Behind the scenes of a new exhibit
As we described in a recent blog post, this past spring the Fire Museum of Maryland received a significant donation from the McLaughlin Company Insurance Agency. In order to showcase this donation, we have been hard at work renovating one of our galleries. These changes will allow us to more adequately display some of the lithographs and fire-related toys that are part of this donation, and the renovation work also provides us with an opportunity to reinvigorate a space that had become outdated. Read on to find out a bit more about what goes in to creating a new exhibit….
Whenever we design a new exhibit, we pose several important questions to ourselves:
What do we want the public to learn?
How do we want the public to learn it?
What objects or artifacts do we intend to use to teach the public?
How do we want to display those objects?
Often, we have to drastically reduce our answer(s) to the first question. Time, money, and space constraints all limit what we can effectively teach to our visitors, and this must be taken into account. This is true for most museums, whether it’s due to a lack of space, an opening date that creates a time crunch, or a lack of funding. However, once we take all of those variables into account, we still want to get as much information to our visitors as we can while they are here. In many cases, we also want to continue a dialogue with them after they’ve left.
How we teach the public varies considerably, based upon what we are trying to teach and what artifacts we have to teach with. In some cases, we can provide hands-on experiences, such as during our annual Steam Show or our fall motor muster. Other times, we use audio or visual mediums to provide information, such as our video on the Great Baltimore Fire of 1904. Our text panels are always available to our visitors, but of course we only have so much space for text. Often, the best teaching method we have is the personal interactions between museum staff and visitors. Face-to-face conversations allow for both a greater amount and a greater variety of information to pass to our visitors, and also provide them with opportunities to ask questions that a text panel or an inanimate artifact cannot answer.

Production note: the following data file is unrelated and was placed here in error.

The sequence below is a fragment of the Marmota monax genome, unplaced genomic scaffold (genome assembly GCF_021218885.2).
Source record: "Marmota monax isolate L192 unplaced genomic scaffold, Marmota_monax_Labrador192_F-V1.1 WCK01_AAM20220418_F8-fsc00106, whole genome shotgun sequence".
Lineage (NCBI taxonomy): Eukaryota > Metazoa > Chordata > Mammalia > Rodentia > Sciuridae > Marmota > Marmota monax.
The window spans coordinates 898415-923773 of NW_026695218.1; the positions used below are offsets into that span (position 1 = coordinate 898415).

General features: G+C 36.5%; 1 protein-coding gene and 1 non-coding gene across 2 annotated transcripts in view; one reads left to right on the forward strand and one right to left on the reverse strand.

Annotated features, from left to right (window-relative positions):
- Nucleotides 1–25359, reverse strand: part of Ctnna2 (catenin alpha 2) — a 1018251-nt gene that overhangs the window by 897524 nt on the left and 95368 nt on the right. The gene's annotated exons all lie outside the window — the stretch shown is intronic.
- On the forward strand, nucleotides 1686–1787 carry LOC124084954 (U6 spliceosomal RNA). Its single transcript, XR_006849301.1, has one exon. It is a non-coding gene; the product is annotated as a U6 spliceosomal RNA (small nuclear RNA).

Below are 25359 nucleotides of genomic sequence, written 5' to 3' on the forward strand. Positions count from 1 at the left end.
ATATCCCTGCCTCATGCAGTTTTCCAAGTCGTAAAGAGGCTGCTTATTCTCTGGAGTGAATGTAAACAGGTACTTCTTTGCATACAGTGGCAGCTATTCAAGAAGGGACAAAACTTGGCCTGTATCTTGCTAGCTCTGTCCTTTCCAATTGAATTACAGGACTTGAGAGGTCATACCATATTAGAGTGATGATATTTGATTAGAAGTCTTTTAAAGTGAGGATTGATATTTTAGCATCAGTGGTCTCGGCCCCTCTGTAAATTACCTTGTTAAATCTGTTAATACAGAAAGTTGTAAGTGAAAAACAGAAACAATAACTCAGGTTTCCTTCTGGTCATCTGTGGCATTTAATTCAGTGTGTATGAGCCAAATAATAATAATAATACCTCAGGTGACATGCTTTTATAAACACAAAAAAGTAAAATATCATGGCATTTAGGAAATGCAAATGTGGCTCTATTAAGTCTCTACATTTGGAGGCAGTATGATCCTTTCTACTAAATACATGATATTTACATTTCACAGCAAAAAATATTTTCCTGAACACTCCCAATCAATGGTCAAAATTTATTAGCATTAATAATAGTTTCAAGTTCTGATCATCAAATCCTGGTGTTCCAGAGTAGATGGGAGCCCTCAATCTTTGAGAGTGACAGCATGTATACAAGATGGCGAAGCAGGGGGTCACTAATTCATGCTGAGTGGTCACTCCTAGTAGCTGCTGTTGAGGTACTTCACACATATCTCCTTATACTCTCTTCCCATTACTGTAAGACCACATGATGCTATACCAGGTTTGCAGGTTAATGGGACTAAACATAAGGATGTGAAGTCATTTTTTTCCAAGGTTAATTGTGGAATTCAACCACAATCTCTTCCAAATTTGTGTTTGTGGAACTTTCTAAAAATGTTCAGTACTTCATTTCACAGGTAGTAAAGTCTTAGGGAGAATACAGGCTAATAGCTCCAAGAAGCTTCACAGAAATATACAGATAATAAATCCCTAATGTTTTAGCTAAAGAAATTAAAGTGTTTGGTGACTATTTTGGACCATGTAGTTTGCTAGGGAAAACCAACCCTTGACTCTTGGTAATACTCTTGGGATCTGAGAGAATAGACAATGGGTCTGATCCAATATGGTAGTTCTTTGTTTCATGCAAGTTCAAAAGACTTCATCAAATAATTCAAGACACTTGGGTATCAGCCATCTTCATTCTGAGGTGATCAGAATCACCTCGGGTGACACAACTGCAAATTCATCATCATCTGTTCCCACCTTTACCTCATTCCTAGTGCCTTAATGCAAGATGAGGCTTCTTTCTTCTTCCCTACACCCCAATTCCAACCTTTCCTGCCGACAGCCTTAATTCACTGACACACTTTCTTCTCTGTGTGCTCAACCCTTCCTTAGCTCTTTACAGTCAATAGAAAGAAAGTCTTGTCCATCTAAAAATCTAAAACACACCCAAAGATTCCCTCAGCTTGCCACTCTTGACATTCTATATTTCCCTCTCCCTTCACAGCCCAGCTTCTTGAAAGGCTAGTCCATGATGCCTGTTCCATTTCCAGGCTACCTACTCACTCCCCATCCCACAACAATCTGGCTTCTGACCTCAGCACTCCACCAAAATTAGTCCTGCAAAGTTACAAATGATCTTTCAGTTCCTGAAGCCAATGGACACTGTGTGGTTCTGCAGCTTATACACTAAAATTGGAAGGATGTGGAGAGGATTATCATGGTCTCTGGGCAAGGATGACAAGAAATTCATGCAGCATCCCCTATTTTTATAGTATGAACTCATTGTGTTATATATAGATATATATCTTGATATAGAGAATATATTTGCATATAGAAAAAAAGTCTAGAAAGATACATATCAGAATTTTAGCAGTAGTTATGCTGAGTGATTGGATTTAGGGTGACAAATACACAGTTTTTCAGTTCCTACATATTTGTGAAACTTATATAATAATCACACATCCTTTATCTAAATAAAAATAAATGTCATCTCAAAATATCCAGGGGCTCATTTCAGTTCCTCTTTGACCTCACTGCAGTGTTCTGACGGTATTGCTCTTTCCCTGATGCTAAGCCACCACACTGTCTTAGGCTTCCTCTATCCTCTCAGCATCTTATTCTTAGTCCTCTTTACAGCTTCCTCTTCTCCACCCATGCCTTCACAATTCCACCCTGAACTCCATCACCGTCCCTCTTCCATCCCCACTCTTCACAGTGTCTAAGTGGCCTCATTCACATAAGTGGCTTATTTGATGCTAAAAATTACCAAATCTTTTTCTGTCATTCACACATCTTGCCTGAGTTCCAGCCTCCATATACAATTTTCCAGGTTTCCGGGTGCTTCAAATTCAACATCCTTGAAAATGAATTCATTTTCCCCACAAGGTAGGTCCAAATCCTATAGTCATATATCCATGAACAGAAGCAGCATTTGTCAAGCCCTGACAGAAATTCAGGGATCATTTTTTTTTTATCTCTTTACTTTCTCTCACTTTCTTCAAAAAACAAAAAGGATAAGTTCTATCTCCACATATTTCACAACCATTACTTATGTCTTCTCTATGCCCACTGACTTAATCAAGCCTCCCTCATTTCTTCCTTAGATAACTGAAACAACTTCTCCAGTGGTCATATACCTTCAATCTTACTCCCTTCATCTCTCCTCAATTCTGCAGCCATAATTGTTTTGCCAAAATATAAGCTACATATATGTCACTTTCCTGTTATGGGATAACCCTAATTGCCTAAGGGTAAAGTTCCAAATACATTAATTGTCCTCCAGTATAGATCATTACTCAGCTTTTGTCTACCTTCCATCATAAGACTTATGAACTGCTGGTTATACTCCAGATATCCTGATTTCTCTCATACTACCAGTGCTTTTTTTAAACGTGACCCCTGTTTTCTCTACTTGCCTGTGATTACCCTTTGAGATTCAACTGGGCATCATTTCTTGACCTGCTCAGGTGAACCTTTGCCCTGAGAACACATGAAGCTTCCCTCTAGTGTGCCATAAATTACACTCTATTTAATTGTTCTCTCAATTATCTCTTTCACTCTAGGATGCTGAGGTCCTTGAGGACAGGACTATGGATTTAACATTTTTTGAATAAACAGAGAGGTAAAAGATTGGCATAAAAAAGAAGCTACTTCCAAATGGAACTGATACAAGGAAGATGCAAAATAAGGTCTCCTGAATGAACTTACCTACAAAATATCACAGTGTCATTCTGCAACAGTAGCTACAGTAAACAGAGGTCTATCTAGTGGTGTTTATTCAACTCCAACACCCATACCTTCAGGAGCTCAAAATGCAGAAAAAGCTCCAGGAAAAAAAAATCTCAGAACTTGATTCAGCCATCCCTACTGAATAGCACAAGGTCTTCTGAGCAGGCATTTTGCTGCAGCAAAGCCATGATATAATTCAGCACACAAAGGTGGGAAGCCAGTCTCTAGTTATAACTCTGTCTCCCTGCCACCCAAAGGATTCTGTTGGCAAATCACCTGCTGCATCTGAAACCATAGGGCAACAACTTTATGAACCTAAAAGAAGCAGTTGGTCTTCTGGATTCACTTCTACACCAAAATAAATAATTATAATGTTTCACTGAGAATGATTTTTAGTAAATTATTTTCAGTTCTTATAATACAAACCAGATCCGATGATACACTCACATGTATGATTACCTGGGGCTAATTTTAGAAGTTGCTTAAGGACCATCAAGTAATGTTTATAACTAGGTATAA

Our choice of artifacts is often a case of feast or famine. For this upcoming exhibit, we have more than 40 pieces of artwork and more than 30 toys to display, but we do not have the room to display everything at one time. So we must choose the items that best tell our story, provide the most information, or otherwise help us answer our first question. We can choose to display the “best” of each category, use the artifacts to show a series of changes over time, or demonstrate how different artists or manufacturers approached similar problems with different solutions.
Finally, once we have determined all of the above, we must choose how to display those objects. For something the size of a fire engine, we are limited, to some extent, in our options. Do we attach fire hoses? Are the wheels straight or turned? Is there a particular aspect of the engine that we want to highlight? For pieces of artwork, of which we have many in the McLaughlin Collection, we have that many more options. Artist, date, subject, size, framing, and layout are all variables we can use to help us create an interesting and exciting exhibit.
Those are some of the basic questions that we attempt to answer every time we put together a new exhibit. There are many levels of detail that are not covered here, but hopefully you now have an idea of some of what goes into every new exhibit that we create here at the Fire Museum of Maryland. And don’t forget to come see the new exhibit, “Playing With Fire: Toys and Prints from the McLaughlin Collection,” when it opens to the public on September 3rd.